Within days of Kentucky's school shooting that left two students dead and more than a dozen wounded, Governor Matt Bevin spoke out saying that gun violence is a "cultural problem" and citizens need to "wake up" to the fact that it results from a societal decline in morality.
"We have become desensitized to death, we have become desensitized to killing, we have become desensitized to empathy for our fellow man and it's coming at an extraordinary price and we have got to look at the root cause of this," the 51-year-old Republican governor told attendants.
"We can't celebrate death in video games," Bevin continued, "celebrate death in TV shows, celebrate death in movies, celebrate death in musical lyrics and remove any sense of morality and sense of higher authority and then expect things like this are not going to happen."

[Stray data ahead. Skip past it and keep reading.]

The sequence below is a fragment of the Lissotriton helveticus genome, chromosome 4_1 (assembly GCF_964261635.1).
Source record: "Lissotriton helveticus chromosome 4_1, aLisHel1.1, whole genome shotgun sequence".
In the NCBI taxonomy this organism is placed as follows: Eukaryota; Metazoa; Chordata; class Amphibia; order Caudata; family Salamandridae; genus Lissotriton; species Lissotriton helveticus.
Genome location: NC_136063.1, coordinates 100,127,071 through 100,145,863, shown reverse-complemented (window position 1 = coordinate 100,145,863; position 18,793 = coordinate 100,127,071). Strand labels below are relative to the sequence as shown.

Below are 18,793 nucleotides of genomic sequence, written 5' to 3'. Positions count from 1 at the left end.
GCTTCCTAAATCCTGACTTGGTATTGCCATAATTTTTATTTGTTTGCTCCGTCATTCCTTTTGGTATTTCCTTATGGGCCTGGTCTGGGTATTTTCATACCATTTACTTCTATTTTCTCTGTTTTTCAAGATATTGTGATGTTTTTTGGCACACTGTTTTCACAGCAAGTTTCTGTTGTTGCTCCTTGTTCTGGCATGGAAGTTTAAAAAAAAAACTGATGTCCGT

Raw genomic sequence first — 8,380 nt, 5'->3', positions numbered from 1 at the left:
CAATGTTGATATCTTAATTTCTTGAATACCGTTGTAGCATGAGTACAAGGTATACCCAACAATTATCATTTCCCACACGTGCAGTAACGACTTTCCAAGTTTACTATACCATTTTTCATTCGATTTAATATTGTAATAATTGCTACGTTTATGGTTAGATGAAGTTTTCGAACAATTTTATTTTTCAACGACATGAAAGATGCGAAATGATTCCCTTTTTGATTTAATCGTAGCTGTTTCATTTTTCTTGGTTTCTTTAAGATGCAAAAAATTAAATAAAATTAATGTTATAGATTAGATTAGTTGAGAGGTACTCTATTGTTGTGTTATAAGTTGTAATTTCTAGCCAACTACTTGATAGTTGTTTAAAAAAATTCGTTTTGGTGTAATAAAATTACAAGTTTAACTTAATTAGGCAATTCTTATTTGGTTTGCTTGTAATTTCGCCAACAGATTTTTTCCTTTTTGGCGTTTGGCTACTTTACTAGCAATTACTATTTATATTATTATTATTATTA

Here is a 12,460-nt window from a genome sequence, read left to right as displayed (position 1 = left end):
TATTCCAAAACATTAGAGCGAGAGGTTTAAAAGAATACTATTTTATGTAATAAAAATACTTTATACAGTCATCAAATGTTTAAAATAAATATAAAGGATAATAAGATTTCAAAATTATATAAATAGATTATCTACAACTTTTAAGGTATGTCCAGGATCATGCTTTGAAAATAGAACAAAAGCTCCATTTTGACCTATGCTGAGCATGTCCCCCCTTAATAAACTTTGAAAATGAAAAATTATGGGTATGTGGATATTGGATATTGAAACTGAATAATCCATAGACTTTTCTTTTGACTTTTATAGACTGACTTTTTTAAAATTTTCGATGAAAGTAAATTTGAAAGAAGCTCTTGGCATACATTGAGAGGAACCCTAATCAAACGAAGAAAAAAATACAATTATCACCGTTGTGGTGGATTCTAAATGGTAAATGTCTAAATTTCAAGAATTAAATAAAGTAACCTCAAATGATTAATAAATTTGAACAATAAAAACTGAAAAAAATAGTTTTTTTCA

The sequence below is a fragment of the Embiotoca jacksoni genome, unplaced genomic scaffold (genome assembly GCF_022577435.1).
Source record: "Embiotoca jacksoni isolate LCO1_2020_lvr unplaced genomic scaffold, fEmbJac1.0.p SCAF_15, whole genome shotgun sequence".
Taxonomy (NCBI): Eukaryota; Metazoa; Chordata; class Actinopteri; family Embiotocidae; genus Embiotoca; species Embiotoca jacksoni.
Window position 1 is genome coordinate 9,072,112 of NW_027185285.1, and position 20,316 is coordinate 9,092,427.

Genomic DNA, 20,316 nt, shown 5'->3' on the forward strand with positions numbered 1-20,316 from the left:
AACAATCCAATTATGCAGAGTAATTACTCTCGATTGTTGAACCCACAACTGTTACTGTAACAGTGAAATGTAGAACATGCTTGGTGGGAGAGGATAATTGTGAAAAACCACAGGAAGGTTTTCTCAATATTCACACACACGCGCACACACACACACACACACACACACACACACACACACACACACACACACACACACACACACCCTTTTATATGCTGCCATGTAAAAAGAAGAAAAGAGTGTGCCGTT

Gun control advocates were displeased with the governors remarks, noting that other countries do not have the same gun problem despite similar cultural values:
"If it was a cultural issue we would see school shootings in other developed nations but we don't," Shannon Watts, founder of Moms Demand Action, told the Daily News ... "These are talking points straight of the NRA playbook," she said.
Bevin, whose state has some of the most lax gun laws in the nation, drew criticism for gun-related comments during the 2016 presidential election as well when he suggested his children might be forced to arm themselves against Hillary Clinton if she won.
"I have nine children," he said during a September 2016 speech at the conservative Values Voter Summit in Washington, D.C. "It breaks my heart to think that it might be their blood is needed to redeem something, to reclaim something that we, through our apathy and our indifference, have given away. Don't let it happen."